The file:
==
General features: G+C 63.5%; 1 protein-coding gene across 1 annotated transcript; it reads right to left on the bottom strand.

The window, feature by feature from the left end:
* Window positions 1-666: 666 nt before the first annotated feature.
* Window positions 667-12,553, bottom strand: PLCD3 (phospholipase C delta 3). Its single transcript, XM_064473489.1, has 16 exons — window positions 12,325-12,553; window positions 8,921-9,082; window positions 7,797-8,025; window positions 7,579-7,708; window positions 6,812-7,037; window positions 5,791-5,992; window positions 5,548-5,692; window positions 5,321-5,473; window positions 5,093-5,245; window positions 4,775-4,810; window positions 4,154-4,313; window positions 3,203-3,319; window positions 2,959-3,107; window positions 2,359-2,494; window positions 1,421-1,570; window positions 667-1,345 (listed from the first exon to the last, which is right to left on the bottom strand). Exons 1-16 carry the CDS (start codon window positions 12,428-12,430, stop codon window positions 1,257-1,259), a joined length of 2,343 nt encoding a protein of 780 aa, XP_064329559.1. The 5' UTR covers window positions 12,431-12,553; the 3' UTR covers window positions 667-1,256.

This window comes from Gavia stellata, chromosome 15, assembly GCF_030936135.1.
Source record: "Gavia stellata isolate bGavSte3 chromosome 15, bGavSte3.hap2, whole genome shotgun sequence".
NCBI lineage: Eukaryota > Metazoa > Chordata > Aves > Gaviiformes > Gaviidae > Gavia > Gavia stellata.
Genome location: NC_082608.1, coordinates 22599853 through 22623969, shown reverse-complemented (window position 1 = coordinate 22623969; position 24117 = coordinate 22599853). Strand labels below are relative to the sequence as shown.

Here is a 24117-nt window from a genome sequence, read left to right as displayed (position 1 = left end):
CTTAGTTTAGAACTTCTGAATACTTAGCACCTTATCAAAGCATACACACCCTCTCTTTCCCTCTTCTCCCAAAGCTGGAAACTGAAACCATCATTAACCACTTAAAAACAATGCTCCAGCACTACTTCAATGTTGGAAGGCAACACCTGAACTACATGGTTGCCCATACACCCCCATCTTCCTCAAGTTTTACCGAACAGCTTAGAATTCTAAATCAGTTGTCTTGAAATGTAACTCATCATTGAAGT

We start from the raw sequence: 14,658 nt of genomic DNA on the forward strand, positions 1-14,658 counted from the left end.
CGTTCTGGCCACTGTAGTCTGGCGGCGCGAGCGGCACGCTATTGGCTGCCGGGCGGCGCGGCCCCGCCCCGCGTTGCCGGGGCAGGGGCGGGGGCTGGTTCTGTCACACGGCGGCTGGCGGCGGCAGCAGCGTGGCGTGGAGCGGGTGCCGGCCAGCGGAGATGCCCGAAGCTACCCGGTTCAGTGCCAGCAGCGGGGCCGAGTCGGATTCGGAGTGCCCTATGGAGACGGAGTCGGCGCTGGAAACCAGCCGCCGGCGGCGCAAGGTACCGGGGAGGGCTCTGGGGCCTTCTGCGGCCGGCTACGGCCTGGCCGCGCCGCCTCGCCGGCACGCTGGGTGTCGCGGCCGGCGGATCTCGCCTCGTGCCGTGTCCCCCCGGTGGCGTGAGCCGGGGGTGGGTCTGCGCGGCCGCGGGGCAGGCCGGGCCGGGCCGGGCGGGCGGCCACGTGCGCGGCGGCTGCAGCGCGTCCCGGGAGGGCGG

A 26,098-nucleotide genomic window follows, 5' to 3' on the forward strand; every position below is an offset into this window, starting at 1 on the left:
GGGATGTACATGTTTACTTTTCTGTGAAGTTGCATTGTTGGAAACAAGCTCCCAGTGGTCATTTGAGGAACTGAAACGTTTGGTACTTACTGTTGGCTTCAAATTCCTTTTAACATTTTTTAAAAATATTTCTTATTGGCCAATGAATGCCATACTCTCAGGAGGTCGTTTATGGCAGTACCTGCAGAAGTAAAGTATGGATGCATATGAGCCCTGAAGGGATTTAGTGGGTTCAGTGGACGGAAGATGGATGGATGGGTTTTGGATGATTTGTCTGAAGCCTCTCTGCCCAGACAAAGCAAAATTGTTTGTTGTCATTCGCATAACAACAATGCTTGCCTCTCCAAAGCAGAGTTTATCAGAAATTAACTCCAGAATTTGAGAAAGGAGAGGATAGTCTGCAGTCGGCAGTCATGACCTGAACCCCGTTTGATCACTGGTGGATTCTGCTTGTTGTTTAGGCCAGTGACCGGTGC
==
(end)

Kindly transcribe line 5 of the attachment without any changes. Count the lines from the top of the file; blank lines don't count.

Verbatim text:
This window comes from Gavia stellata, chromosome 15, assembly GCF_030936135.1.